It’s thrilling to think that we live in a time when there is a market for this book. When parents are actually starting to push back against these stereotypes and harmful limitations.

I think about my son being able to wear a dress on non-uniform day at school some ten days in the future, if he wants to. I’d like to think he won’t get bullied for it. If more parents follow the tenets outlined in this book, it could actually become a reality, because we’re raising the generation that are going to be the next wave of this change.

And it’s not an ever-advancing wave of progress, either, as the book points out. There have been times in the past which were actually more accepting of fluidity in gender norms than the one we live in now. That’s quite a shocking thing to think, isn’t it? But it does highlight how important it is that we keep doing the work and showing up as examples for the children in our lives, as much as we can. Every change we make in them could be a change which continues on, passes down to their children too.

Ultimately, we all want the best for our children. Childhood Unlimited shows us that gender stereotypes are not at all the best for them – even for our boys, who appear to be getting the best of the situation but are actually being forced into boxes that can be incredibly harmful for their mental health and emotional development. And if our children can’t be happy when they’ve been raised with gender stereotypes, well, then we’d better start smashing those stereotypes down.

Finishing the book, I feel empowered and ready to make serious changes. I felt like I actually had the tools in my arsenal to bring out whenever anyone in the future might question my parenting – why my boy is wearing a pink skirt, why my (potential future) daughter might wear blue clothes with dinosaurs or tractors on, why they use inclusive person-based language instead of assuming gender when they meet someone new.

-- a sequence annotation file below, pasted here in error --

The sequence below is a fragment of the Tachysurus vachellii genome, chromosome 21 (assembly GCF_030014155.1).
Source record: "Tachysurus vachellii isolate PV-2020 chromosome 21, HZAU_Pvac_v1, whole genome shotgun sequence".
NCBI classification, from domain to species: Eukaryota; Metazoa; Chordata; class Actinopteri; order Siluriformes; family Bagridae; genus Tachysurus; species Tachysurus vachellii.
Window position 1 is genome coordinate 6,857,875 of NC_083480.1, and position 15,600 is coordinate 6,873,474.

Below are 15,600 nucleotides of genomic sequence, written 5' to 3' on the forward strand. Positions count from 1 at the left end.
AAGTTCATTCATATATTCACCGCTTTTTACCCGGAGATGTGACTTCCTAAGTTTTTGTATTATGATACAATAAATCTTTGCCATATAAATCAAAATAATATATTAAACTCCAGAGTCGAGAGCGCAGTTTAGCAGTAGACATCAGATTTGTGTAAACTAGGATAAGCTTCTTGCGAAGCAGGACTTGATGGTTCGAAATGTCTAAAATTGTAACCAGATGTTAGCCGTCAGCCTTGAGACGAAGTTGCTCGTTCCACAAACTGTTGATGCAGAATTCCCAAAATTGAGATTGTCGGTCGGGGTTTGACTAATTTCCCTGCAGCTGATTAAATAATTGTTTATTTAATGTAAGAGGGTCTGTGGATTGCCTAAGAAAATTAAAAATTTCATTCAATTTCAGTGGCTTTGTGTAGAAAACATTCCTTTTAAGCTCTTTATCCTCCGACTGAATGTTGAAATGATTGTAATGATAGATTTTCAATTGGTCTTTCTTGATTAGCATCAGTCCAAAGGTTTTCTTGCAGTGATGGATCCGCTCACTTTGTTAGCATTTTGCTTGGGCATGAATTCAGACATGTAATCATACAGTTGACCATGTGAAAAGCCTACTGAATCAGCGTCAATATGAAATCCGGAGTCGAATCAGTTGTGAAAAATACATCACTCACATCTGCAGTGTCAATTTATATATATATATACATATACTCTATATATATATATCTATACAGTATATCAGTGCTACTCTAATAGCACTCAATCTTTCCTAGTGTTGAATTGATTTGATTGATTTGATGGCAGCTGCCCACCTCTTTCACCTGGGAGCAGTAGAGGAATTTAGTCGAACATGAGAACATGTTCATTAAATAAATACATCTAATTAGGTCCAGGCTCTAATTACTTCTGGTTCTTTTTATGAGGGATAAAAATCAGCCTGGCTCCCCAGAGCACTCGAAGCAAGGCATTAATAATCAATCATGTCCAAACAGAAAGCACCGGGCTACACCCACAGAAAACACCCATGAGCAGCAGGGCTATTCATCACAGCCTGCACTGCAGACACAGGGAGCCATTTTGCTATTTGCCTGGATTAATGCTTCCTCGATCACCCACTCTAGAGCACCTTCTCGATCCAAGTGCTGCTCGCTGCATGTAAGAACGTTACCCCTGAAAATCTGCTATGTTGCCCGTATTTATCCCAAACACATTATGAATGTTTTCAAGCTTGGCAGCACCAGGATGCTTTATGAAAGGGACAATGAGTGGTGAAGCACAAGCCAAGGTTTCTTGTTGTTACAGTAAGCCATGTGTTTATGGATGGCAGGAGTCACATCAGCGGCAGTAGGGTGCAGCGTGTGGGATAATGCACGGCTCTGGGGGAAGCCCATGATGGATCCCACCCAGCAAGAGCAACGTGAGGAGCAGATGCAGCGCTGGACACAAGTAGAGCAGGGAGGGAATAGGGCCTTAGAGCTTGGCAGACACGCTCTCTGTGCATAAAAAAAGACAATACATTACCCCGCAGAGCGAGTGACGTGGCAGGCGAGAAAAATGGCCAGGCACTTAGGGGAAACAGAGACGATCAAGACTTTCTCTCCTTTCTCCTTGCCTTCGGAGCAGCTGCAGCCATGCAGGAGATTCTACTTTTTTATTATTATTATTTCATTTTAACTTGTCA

I actually know what to say in those circumstances. How incredible is that? To be given not just the way to make changes, but also the way to push back against those who might suggest the changes are wrong.

I can’t rave about this book enough, but I’ll leave it there in order to allow you to find out the rest by reading it yourself.

You might just get the opportunity to do that for free by entering our giveaway, the details of which are on the next few pages!

On the other hand, please consider purchasing a copy of this book yourself – so we can show publishers and retailers that the future we want is one in which our girls don’t feel they must quit their jobs to raise a family, our boys don’t feel they must hide their feelings no matter the cost, and our trans children don’t grow up feeling there must be something shamefully wrong with them.

Digestibility –  ⭐️⭐️⭐️⭐️⭐️

Actionability –⭐️⭐️⭐️⭐️⭐️

Empowerment – ⭐️⭐️⭐️⭐️⭐️

Childhood Unlimited – Parenting Beyond the Gender Bias: published by Sheldon Press, RRP £12.99, on sale now